without television or the newspapers of the world paying any attention.
Those Guatemalans were not sacrificed by any Muslim fanatic, but by terrorist
squads who received 'support, financing, and inspiration' from successive
All these worshipers of death are in agreement as well on the need to
reduce social, cultural, and national differences to military terms.
In the name of Good against Evil, in the name of the One Truth, they
resolve everything by killing first and asking questions later. And by
this method, they strengthen the enemy they fight. It was the atrocities
of the Sendero Luminoso that gave President Fujimori the popular support
he sought to unleash a regime of terror and sell Peru for the price of
a banana. It was the atrocities of the US in the Middle East that prepared
the ground for the holy war of terrorism of Allah.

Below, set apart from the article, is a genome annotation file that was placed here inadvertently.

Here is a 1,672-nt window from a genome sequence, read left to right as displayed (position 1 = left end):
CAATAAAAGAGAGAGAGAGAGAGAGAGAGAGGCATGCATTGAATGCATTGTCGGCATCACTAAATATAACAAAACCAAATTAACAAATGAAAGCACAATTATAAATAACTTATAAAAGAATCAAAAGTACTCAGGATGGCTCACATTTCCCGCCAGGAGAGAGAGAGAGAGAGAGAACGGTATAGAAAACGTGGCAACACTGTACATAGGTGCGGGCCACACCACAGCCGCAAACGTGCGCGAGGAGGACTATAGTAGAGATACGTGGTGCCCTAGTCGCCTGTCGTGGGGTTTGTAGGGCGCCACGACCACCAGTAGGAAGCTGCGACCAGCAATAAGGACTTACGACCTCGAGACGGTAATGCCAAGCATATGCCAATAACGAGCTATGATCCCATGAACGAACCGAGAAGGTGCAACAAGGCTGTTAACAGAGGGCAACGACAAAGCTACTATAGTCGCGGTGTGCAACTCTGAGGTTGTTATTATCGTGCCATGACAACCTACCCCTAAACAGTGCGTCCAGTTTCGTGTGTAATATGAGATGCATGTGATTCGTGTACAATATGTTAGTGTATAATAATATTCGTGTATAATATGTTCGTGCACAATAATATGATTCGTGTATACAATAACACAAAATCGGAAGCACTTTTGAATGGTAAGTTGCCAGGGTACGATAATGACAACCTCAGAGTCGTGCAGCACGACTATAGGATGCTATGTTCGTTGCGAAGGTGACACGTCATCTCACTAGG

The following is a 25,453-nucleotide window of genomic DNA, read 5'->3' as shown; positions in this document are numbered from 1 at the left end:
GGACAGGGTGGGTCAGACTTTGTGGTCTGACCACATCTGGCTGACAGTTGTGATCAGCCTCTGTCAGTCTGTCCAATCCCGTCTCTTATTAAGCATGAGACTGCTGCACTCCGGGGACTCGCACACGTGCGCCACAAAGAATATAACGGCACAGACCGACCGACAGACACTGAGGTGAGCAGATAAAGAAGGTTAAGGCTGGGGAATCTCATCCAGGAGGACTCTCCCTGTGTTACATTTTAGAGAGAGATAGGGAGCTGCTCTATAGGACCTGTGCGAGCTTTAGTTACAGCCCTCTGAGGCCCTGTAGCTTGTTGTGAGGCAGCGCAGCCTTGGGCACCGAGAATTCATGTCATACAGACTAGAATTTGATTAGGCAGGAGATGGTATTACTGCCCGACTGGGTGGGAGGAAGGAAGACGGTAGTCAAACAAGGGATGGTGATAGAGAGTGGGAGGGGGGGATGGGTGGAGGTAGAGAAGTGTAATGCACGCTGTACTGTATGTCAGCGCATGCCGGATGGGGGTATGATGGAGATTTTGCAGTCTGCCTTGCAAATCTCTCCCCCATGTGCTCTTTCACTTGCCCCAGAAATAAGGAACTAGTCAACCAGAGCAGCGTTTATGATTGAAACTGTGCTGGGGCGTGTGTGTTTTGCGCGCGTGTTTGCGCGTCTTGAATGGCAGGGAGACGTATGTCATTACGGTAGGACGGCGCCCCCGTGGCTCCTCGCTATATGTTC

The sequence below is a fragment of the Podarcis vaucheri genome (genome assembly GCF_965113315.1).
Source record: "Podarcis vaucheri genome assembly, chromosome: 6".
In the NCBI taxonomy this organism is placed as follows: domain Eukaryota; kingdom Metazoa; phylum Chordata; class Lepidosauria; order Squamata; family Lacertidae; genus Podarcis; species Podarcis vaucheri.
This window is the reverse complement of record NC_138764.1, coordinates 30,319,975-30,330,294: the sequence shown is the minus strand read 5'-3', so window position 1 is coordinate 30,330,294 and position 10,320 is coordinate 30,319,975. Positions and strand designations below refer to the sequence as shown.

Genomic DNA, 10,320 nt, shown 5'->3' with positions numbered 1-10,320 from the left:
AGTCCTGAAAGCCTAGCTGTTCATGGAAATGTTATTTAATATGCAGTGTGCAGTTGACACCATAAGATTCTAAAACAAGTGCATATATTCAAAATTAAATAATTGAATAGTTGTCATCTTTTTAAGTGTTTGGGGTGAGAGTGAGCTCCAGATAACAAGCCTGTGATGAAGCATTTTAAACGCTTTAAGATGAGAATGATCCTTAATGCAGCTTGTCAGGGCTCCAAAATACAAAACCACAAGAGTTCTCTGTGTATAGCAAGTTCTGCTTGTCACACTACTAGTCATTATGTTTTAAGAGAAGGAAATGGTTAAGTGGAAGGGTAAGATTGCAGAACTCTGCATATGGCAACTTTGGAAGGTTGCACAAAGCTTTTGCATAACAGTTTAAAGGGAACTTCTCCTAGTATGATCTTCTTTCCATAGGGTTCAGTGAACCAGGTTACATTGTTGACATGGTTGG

Although the leader of the Civilized World is pushing a new Crusade,
Allah is innocent of the crimes committed in his name. At the end of
the day, God did not order the Holocaust against the followers of Jehovah,
nor did Jehovah order the massacres of Sabrah and Shatila or the expulsion
of Palestinians from their land. Aren't Allah, God and Jehovah are, after
all, three names for the same divinity?
A tragedy of errors: nobody knows any more who is who. The smoke of
the explosions forms part of the much larger curtain of smoke that prevents
all of us from seeing clearly. From revenge to revenge, terrorism obliges
us to walk to our graves. I saw a photo, recently published, of graffiti
on a wall in NYC: "An eye for an eye makes the whole world blind."
The spiral of violence creates violence and also confusion: pain, fear,
intolerance, hatred, insanity. In Porto Alegre, at the beginning of this
year, Ahmed Ben Bella warned: 'This system, that has already made mad
cows, is making mad people too." And these mad people, mad from hate,
act as the power that created them.
A three year old child, named Luca, told me: "The world doesn't know
where its house is." He was looking at a map. He could have been looking
at a reporter.
Balmurli Natrajan Dept. of Anthropology Iowa State University Ames, IA 50011